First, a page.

Sirens in Greek Mythology first appeared in Homer’s the Odyssey, but there were no physical descriptions. It was not until the 3rd century BC that we began to see descriptions of sirens as part-woman, part-bird creatures. By the 8th century we were seeing sirens depicted as mermaids, but for the purposes of this story we are going with birds.
Down on Pancove beach, where the seagulls taunt the tourists brought on by the warm summer months, sat three particular birds. These were different birds than those that crowded the blue–green sky above. Their ivory wings were translucent, and their eyes darker than the darkest night. Sitting still on a flat rock, they almost were porcelain figurines, out of place, and at the mercy of Pancove’s sandy shores.
One bird in particular, the one with the darkest eyes, watched the other two with clear vexation. As much as a bird could be vexed.
“Do you think there are clouds on the moon? Why do you suppose we can’t see them?” one of the two birds asked the other.
“That’s a good question.”
The bird with the dark eyes couldn’t agree, but waited for the other bird’s response.
“I think we don’t see them because they’re on the other side of the moon, you know? The side that faces the sun.”
The answer appeared to satisfy the other bird, who then returned its gaze towards the horizon.
“That makes sense because the clouds protect us from the sun,” it added after additional reflection. “What do you make of it, Devi?” it asked the dark-eyed bird.
Devi held a wry expression as she stepped away from the two and stretched her wings.
“I think you two are morons.”
With a hard flap of her translucent wings, she dove off the rock and into the air. Away from her sisters, who were unfazed by her sharp comment. They carried on, gawking at the sky, all the while Devi scoured the immediate vicinity for intelligent life with little hope.
Before she reached her targets, she flapped her wings again, masking her figure with a stroke of white light. She transitioned into a youthful maiden striding confidently, barefooted, across the salty white sand. A ruffled white sundress flapped audibly in the sea-kissed breeze. Her long, brown hair rippled behind her in sporadic waves.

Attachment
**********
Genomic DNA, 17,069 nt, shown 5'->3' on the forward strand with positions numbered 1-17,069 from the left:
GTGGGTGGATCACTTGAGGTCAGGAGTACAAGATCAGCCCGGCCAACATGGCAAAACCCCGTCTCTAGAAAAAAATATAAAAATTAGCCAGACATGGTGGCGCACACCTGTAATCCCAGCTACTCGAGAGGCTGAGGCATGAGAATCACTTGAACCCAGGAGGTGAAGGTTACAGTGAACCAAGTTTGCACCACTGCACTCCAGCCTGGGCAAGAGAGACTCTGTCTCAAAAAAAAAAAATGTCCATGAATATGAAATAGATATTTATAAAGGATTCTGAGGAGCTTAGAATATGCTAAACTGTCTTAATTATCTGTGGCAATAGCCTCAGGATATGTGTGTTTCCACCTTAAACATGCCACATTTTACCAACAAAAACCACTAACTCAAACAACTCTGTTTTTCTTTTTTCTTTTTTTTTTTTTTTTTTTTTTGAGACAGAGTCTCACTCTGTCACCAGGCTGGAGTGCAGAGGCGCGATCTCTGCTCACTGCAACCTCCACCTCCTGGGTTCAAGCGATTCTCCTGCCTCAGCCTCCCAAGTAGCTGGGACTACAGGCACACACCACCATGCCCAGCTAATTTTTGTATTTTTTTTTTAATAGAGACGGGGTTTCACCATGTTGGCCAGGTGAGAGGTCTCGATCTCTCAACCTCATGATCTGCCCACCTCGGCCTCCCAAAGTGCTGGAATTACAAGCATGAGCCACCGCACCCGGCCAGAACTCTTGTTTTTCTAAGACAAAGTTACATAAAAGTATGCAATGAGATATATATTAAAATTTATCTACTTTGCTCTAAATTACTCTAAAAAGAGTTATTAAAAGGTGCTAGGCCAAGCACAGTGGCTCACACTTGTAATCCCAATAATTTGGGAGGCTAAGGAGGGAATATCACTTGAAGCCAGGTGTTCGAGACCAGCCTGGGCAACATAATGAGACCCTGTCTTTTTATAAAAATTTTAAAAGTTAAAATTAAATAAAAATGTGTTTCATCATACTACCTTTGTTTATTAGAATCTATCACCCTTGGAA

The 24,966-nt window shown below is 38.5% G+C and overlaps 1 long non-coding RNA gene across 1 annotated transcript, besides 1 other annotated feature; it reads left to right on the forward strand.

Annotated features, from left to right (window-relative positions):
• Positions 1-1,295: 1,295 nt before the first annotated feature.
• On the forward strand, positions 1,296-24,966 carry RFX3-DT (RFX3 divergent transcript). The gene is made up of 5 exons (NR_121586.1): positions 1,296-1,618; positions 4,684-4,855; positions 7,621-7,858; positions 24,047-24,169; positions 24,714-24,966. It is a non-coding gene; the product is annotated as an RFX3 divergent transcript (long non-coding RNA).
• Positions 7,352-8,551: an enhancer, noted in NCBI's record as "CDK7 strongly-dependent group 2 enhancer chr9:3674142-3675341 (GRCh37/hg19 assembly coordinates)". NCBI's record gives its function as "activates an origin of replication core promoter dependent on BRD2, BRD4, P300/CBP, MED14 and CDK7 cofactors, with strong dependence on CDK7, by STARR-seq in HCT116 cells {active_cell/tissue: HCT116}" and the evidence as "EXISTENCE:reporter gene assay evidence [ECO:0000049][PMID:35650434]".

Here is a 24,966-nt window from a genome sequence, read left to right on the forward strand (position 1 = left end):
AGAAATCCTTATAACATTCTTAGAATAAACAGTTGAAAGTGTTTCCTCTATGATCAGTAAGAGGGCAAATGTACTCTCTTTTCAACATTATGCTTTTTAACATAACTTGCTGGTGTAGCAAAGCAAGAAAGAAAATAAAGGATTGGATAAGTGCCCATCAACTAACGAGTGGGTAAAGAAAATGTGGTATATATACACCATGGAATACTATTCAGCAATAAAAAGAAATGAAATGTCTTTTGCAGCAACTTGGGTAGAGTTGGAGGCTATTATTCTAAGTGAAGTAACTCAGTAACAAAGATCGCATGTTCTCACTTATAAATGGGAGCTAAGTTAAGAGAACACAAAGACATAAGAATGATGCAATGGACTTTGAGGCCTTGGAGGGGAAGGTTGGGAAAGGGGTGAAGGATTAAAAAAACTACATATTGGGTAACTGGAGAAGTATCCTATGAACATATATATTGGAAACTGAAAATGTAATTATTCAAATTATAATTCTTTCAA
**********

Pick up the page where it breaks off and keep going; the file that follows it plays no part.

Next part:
She began to hum. With time, the hum turned into a song. Her silky voice pierced the billowing wind like a needle through a carefully woven blanket.
“I’ve been waiting on what’s been owed…”
The strap of her dress slid off her shoulder, she glanced behind her and tugged it back into place.
“My mother will make just on what was once foretold…”
She faced ahead, making brief eye contact with her target.
Smile. Not too much. Stay modest.
She averted her eyes, faking her attention elsewhere, perhaps the marbled waves, perhaps the pink clouds, or perhaps a boat in the distance.
“What a pretty little lady, wouldn’t she be a little prettier if she smiled, boys?” a voice called out from the shadows.
She could picture the man without glancing back at him. After a while, they all look the same.
“What do you say, young lady? Can you spare an old man a smile?” he said, taking a long drag of his cigarette.
Morons… both sirens and mortals alike, thought Devi keeping her gaze forward and shortening her stride. It wouldn’t have to be like this if… Ignore me old man, I’ll let you be…
Justifying her own actions to herself was part of the routine. She wouldn’t hurt them had they not acted so predictably.
“Hey,” he reached out and grabbed her by the elbow. “It’s rude to ignore—”
She turned sharply towards the three men smoking in the shadows of an abandoned dock.
“Excuse me?” she exclaimed, pulling her arm back.
“—your elders.” The man who had grabbed her arm grinned. What was it about mortals that made them think that an age disparity robbed young women of their agency?
Her jaw relaxed and she smiled. “My apologies sir. I didn’t hear you.”
“That’s much better.” He raised his brows knowingly. “Now, where are you off to in such a hurry?”
“I’m just passing through.”
The man’s friend let out a breathy, low, whistle. “Your legs go on for days, young lady. Has anyone ever told you that?”
She feigned bashfulness, tucking her hair behind her ear. “No, I—”
“Seriously!” The third man cut her off, not bothering to hide his eyes scanning her over. “How old are you, miss?”
“You don’t look a day over sixteen!” exclaimed the first man.
“Is that so?” Her practiced smile faltered, and she muttered, “Yet you thought it was appropriate to comment on my appearance.”
“What was that—”
At this point, Devi couldn’t keep up the charade. This was enough to justify her actions for today, and with this many men, her mother would be proud. Perhaps even earned Devi a day off.